ROME – When Pope Francis becomes the first pontiff to visit Bahrain, a Muslim-majority Gulf country, next month, it will mark another milestone in his ongoing efforts to strengthen dialogue with Islam and encourage the country’s small Christian minority. .
Talk to NodeBishop Paul Hinder – vicar emeritus of the Apostolic Vicariate of South Arabia and current administrator of the Apostolic Vicariate of North Arabia in Kuwait – said Pope Francis’ upcoming visit to Bahrain is “a continuation of the pontiff’s dialogue with the world Muslim”.
“I think one of the most pressing issues is the issue of violence and the emphasis on the values of justice and peace,” he said.
While Bahrain is a predominantly Muslim nation with a small Christian community, Pope Francis is still widely recognized and appreciated, Hinder said. The pope’s efforts to find solutions to the “many humanitarian problems and crises that afflict the world,” especially the plight of migrants fleeing war and persecution, “have not gone unnoticed, especially in this part of the world.”
Pope Francis will travel to Bahrain Nov. 3-6 to attend a conference titled “Bahrain Forum for Dialogue: East and West for Human Coexistence,” which is expected to attract other high-level religious leaders , including the Grand Imam of Al-Azhar in Egypt, Ahmed el-Tayeb.
The pair were recently in Kazakhstan together for another high-level interfaith summit, and in 2019 they signed a document on human brotherhood during the Pope’s visit to Abu Dhabi.
Noting that Francis will be the first pope to visit Bahrain, Hinder said the visit “is like a dream come true” and that the announcement of the visit “caused great excitement, not only among Catholics, but even among people of other faiths who live in the small island nation.
Bahrain, which is 70% Muslim, is home to the first Catholic church in the Persian Gulf, which opened in the capital Manama in 1939, as well as its largest, the Cathedral of Our Lady of Arabia, which opened the last year in the city of Awali and was built on land donated by His Majesty King Hamad.
Pope Francis will visit both cities during his visit.
Please read below for NodeInterview with Bishop Paul Hinder:
Node: What is the significance of the Pope’s visit to Bahrain? What does this mean for local people, especially Christians?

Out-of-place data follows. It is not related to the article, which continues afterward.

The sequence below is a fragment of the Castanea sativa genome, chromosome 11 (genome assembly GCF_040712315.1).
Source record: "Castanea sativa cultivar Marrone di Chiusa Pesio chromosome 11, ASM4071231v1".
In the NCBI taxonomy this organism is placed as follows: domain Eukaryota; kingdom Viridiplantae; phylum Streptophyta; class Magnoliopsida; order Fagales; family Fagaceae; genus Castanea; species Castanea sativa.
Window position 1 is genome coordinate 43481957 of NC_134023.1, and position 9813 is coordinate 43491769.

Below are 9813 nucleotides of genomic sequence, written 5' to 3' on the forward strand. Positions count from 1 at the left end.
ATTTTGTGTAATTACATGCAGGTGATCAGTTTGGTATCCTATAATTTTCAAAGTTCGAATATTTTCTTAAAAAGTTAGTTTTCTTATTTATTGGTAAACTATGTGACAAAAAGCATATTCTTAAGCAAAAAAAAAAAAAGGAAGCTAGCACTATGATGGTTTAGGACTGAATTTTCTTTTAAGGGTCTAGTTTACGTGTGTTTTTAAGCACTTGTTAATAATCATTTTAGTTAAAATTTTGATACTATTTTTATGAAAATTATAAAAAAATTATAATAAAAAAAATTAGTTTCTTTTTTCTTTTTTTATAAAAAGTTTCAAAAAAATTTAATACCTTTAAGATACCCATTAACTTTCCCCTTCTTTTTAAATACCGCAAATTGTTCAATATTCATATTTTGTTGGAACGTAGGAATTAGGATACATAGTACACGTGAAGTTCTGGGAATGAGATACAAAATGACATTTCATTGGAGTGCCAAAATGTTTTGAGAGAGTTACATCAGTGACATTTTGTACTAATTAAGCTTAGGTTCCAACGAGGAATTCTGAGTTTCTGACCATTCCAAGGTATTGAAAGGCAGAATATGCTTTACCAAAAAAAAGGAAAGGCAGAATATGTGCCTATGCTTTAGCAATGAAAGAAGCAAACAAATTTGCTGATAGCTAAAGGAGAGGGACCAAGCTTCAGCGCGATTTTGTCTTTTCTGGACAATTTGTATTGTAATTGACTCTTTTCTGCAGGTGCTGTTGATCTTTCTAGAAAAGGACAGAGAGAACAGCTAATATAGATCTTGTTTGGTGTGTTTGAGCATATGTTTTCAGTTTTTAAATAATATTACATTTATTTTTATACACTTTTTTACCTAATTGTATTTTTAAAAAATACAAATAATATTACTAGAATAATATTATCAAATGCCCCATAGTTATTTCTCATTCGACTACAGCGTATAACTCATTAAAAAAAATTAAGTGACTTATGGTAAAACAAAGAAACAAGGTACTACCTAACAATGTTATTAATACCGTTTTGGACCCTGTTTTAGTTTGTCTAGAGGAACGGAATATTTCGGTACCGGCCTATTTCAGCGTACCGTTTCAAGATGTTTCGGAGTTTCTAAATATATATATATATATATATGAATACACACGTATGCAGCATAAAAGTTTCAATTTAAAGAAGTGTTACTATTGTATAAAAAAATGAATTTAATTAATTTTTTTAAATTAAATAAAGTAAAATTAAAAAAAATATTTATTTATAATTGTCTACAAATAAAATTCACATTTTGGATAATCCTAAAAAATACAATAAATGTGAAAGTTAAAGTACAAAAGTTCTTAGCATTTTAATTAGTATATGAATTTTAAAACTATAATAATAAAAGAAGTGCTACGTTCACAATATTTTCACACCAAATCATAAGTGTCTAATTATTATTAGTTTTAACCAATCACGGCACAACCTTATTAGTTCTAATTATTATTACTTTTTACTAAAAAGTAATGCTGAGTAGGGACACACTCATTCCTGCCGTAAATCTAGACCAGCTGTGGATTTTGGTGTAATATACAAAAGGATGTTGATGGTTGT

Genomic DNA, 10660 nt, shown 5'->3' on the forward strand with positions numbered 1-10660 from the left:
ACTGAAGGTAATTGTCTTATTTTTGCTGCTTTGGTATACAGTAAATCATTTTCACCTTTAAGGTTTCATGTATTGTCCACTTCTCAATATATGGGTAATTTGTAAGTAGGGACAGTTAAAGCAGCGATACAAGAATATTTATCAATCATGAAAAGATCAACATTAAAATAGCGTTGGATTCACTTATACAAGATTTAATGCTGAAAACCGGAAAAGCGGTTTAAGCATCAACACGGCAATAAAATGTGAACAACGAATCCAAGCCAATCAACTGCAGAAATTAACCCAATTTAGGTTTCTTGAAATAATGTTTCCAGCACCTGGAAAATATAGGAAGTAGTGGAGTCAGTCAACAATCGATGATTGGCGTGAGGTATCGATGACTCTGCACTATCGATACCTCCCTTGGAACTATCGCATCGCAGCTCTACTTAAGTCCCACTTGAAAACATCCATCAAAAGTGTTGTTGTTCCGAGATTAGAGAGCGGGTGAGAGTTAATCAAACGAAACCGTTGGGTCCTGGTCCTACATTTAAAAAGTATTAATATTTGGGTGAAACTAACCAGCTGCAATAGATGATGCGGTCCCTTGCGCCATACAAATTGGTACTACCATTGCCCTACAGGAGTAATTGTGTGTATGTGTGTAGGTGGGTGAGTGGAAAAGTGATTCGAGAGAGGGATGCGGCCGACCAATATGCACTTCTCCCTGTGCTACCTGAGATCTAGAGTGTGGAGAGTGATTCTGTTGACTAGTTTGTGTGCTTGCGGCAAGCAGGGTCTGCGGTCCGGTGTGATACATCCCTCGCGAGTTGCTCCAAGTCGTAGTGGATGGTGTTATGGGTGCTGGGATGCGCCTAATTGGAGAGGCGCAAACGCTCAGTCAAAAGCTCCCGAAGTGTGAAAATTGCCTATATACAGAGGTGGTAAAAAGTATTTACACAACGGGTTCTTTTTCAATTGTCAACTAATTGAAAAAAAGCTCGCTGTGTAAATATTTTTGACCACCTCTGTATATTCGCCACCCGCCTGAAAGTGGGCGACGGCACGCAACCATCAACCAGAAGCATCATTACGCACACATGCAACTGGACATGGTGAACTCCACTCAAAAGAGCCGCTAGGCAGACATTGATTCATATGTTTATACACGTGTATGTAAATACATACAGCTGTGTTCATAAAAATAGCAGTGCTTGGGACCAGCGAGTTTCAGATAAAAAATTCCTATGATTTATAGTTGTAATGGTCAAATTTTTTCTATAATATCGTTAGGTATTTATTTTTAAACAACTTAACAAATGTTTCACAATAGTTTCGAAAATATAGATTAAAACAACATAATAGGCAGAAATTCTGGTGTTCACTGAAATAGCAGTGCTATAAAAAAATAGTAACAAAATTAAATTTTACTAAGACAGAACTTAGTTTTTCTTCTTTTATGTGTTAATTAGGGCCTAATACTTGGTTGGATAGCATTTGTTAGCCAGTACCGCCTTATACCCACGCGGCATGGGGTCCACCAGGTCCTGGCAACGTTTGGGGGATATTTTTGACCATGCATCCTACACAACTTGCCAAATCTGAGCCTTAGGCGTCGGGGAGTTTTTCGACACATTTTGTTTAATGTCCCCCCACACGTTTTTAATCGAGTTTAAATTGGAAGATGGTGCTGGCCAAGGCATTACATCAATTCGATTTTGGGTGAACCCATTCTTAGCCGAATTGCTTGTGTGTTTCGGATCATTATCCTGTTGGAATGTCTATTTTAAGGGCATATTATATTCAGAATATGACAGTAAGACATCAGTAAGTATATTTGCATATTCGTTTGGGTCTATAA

hinder: The papal visit to Bahrain has enormous significance for this predominantly Muslim region. Pope Francis mainly comes to Bahrain to address the “Bahrain Forum for Dialogue” at the invitation of His Majesty the King. Pope Francis has placed great importance on encounters and encounters with those who have different beliefs and has taken several courageous steps to meet “the other” with all respective differences. He never hesitated to dialogue and to try to find common ways to advance the dialogue with the other. We have seen this in the past during the historic visit to Abu Dhabi which resulted in the signing of the Document on Human Fraternity, which expresses the commitment of the two signatories – the Pope and the Grand Imam of Al-Azhar – to work together to solve common global issues and problems. The Pope’s visit to Bahrain is once again a continuation of the trip already begun in Abu Dhabi.
At the same time, the warm welcome he received in Abu Dhabi during his visit to the United Arab Emirates in 2019 as well as the respect he receives from different leaders of the Arabian Peninsula are a sign that his efforts to try to find solutions to the many humanitarian problems and crises that afflict the world, in particular the reception and integration of the weakest and most vulnerable segments of human society, such as homeless migrants who are forced to abandoning their homes due to war and persecution have not gone unnoticed, especially in this part of the world.
For many Catholics in Bahrain, who have been looking forward to this visit since the King of Bahrain personally invited the Pope, it is like a dream come true. Bahrain has two parishes, the Church of the Sacred Heart, which is also the first church in the Persian Gulf, built and opened in 1939, and the Cathedral of Our Lady of Arabia, which was built on land (9000 square meters ) gifted by His Majesty King Hamad. The news of the papal visit has caused great emotion, not only among Catholics, but even among people of other faiths who live in the small island nation.
Why now? The pope will attend the Bahrain Forum for Dialogue to promote human coexistence between East and West, but there have likely been invitations for other events in the past. Why do you think the pope accepted the invitation for this one?